I was born Feb. 1844 at Mars Hill, Worstershire England. My father William Rowley died when I was but five years of age, leaving my mother Ann Jewell Rowley with seven children and with practically no means of support except what she could provide through the hard labor of herself and older children. But with hard struggling we managed to live there until the early spring of 1856 when my mother received an invitation from the President of the Church of Jesus Christ of Latter-day Saints to come to Utah, by the help of the Perpetual Emigration Fund. She gladly excepted. My mother was able to see her way clear to get to Utah and the body of the church.
On the 4th day of May 1856 we bid farewell to our native land and set sail for the United States on board the sailing vessel Charles Thornton, which carried five hundred passengers. We were on the water for six weeks during which time the ship took fire and came near to being destroyed in mid ocean, but by the protecting care of the Lord were preserved to gather with the Saints in the valleys of the mountains.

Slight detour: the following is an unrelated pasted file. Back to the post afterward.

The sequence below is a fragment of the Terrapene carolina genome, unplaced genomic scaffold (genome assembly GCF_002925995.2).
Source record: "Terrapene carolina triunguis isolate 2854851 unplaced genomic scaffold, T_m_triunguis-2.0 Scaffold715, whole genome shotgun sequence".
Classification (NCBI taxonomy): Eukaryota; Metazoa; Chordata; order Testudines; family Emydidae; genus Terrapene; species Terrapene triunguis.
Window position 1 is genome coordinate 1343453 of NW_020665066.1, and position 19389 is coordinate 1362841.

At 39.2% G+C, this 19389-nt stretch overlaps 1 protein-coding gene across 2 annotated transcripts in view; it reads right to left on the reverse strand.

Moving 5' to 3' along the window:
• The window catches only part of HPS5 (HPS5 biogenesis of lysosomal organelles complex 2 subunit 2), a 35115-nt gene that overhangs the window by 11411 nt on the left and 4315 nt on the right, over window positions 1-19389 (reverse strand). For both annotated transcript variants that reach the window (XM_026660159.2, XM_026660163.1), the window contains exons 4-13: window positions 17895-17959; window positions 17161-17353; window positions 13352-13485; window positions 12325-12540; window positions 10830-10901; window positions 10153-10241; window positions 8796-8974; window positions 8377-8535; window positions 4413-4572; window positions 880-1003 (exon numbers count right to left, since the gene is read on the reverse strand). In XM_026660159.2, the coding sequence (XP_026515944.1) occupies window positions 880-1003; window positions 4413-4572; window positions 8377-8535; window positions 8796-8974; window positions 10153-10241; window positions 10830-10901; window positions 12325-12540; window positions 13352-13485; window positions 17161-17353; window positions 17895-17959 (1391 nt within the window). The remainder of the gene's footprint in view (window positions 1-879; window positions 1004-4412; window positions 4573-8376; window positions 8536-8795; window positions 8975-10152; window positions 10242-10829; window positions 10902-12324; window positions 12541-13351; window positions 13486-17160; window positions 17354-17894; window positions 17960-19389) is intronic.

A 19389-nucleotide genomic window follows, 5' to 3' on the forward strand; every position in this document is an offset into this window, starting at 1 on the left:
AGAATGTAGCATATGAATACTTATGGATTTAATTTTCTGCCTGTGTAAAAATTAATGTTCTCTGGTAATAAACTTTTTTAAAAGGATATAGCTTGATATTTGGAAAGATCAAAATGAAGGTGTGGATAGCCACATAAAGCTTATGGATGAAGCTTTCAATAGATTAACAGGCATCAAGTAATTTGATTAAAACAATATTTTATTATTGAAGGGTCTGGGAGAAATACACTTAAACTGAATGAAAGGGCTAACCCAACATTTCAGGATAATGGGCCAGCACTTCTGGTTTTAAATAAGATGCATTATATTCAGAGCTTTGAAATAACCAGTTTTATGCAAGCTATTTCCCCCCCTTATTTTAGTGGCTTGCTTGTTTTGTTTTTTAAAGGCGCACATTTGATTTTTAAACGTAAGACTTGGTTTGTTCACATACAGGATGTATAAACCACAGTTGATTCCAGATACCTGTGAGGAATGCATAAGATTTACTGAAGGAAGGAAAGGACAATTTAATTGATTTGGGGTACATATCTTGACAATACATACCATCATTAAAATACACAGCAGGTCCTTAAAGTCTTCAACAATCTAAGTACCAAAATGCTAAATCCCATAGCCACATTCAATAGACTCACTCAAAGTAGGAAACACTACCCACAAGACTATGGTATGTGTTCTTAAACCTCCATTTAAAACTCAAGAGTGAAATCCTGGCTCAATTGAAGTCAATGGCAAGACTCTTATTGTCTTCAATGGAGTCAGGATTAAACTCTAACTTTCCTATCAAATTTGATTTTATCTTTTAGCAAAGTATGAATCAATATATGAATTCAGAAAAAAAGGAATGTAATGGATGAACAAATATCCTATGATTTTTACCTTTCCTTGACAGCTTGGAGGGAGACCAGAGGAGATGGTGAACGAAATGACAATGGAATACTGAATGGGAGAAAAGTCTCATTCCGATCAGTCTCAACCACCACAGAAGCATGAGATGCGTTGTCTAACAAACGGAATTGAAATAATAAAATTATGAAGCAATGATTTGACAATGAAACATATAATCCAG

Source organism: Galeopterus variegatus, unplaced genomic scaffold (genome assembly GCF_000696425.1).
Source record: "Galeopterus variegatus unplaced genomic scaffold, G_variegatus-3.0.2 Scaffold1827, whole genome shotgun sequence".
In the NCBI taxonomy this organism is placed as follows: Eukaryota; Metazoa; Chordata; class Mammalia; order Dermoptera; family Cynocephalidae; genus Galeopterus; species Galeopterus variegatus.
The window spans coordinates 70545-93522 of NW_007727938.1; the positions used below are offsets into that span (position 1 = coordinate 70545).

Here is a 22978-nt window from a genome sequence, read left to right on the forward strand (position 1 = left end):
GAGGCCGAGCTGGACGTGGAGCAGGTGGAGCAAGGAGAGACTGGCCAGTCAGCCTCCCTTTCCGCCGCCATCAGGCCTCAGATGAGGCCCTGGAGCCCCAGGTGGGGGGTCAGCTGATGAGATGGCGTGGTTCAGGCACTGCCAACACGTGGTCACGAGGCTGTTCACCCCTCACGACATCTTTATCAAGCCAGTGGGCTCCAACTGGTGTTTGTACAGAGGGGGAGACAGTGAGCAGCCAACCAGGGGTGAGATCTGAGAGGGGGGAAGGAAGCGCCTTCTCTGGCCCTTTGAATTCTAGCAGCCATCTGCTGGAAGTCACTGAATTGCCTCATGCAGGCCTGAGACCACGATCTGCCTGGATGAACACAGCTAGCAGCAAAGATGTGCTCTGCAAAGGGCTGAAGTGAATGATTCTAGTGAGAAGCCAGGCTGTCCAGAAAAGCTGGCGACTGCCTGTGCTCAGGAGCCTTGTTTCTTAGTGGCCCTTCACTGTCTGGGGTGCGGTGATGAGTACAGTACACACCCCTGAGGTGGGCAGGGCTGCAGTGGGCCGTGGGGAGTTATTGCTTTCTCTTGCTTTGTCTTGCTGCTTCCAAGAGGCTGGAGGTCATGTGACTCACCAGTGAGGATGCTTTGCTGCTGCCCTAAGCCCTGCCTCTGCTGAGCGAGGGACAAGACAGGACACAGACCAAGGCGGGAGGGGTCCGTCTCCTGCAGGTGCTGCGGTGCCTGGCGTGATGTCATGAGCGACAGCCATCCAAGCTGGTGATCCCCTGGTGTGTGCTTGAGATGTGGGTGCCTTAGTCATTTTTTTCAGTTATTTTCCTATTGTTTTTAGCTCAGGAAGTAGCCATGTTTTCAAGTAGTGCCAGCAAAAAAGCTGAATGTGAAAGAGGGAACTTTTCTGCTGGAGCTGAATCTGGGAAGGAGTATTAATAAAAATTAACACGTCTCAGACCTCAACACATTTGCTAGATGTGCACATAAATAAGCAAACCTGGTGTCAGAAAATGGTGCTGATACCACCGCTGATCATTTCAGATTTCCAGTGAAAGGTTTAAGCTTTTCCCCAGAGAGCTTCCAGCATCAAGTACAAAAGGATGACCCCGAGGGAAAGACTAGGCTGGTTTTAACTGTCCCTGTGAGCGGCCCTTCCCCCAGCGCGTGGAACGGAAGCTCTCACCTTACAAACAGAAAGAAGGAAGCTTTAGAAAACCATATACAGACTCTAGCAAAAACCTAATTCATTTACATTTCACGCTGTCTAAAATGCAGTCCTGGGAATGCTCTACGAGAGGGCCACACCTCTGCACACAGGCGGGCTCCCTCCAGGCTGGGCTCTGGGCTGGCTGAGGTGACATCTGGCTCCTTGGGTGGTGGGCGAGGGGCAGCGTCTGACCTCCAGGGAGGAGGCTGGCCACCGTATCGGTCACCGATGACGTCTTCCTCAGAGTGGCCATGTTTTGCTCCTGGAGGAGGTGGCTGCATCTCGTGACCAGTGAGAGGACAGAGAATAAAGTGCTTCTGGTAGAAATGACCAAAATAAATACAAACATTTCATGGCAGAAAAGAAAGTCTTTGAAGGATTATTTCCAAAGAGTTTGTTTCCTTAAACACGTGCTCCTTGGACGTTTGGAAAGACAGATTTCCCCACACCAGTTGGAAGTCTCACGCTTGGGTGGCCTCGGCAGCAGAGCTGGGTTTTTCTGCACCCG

We had an uneventful trip from New York City where our ship landed. From New York we traveled by train to Iowa City which was then the terminus of the railroad. We had to wait until very late in the summer for our Handcarts to be made. Some were made of green material because of the great demand. Some of the brethren became quite alarmed at having to wait so long, fearing for the safety of the women and children if they were detained until winter came on. Brother Levi Savage expressed himself as being very much concerned. However, late it was, we got along alright from Iowa to Wood River. In Wood River we had some bad luck losing fourteen head of our oxen and were forced to put in our cows and beef steers to take their place. Soon after we lost our oxen we had another misfortune which was more severe.
We became short of provisions. This fact came forcibly to our minds by the time we reached the last crossing of the Sweet Water. Here we were entirely out of food and the fact that the snow was two feet deep did not lighten the burden on our minds. We were there three days before relief came and many died with hunger and cold. Fourteen being buried in one grave at Pacific Springs. My brother John and Thomas were both badly frozen. Sister Eliza died early in the journey. Other than the things mentioned we had an uneventful trip from here on to Salt Lake City where we arrived the 9th November 1856. . . . [p.1]
BIB: Rowley, Richard. Richard Rowley, 1897 (Special Collections & Manuscripts, MSS SC 2763), p. 1. (Harold B. Lee Library, Brigham Young University, Provo, Utah)